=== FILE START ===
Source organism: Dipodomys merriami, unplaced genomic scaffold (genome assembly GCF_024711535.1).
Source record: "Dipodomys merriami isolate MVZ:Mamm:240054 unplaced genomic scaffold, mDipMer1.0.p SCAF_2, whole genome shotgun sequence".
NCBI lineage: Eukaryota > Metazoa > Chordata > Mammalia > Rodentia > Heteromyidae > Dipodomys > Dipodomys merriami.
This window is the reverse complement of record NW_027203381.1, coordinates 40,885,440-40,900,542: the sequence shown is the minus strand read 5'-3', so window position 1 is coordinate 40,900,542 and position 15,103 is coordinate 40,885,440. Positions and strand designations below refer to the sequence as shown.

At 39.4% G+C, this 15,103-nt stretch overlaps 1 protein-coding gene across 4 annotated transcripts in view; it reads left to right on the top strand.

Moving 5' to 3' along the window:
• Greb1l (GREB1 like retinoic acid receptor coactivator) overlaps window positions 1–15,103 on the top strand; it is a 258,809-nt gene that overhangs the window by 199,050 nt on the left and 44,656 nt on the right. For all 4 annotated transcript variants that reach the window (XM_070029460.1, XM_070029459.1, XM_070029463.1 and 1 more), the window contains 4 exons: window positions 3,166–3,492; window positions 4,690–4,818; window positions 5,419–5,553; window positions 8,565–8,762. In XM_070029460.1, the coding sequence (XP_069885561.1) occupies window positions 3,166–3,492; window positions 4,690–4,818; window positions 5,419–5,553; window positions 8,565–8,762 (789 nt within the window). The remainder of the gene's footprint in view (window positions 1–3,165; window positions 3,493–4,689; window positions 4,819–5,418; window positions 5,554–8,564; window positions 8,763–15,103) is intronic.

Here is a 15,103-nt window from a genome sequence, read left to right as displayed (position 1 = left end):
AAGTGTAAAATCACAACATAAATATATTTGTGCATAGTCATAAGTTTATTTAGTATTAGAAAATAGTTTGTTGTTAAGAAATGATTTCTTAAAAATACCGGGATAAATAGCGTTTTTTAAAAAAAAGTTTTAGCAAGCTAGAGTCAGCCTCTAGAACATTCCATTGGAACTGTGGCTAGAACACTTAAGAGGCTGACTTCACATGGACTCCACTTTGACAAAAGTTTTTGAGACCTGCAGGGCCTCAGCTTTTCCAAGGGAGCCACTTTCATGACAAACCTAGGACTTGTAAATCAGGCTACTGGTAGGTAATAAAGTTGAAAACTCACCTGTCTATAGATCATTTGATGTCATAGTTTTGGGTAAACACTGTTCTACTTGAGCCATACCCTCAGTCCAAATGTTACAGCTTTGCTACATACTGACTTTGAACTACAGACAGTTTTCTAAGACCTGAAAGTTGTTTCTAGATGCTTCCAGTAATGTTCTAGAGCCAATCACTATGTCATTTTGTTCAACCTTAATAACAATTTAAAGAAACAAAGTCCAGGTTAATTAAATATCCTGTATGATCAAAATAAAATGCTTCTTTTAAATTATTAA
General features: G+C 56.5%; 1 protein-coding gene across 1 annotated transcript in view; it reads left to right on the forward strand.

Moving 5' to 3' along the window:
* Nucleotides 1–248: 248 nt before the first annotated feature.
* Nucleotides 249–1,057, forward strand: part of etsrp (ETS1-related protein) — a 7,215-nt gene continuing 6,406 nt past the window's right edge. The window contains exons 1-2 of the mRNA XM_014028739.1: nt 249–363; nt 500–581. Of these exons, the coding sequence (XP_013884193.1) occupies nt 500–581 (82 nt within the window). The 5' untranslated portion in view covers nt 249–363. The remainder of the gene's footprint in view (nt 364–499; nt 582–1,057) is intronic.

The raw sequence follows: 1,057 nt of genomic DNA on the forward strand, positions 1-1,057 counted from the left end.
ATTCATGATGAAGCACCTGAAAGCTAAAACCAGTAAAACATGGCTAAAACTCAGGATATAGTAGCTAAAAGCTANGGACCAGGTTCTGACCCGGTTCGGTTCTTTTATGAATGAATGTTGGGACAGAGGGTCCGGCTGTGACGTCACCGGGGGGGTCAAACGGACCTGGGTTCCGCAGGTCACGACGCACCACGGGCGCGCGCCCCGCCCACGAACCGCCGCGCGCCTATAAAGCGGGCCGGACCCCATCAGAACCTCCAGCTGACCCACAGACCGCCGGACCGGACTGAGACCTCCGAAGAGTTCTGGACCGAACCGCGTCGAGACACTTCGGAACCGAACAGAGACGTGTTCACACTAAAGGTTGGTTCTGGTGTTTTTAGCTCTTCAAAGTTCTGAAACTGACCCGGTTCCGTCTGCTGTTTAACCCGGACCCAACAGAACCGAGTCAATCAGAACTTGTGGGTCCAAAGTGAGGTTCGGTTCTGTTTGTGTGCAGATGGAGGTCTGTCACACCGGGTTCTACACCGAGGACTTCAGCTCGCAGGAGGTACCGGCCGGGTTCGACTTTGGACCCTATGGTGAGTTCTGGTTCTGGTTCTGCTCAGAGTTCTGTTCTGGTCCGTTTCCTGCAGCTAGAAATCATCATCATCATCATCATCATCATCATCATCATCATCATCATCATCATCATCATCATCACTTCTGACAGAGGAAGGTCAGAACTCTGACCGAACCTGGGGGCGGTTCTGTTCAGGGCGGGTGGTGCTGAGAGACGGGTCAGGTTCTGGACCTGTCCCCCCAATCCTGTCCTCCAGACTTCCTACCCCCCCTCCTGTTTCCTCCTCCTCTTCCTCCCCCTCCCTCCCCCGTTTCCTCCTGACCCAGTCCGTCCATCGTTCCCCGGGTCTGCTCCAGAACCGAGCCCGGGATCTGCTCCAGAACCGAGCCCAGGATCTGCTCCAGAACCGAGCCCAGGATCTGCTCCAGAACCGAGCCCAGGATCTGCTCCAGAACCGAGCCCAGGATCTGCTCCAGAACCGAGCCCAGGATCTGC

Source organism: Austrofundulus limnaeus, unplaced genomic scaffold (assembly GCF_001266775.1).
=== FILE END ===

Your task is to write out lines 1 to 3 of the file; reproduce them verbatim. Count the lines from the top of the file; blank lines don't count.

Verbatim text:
Source organism: Dipodomys merriami, unplaced genomic scaffold (genome assembly GCF_024711535.1).
Source record: "Dipodomys merriami isolate MVZ:Mamm:240054 unplaced genomic scaffold, mDipMer1.0.p SCAF_2, whole genome shotgun sequence".
NCBI lineage: Eukaryota > Metazoa > Chordata > Mammalia > Rodentia > Heteromyidae > Dipodomys > Dipodomys merriami.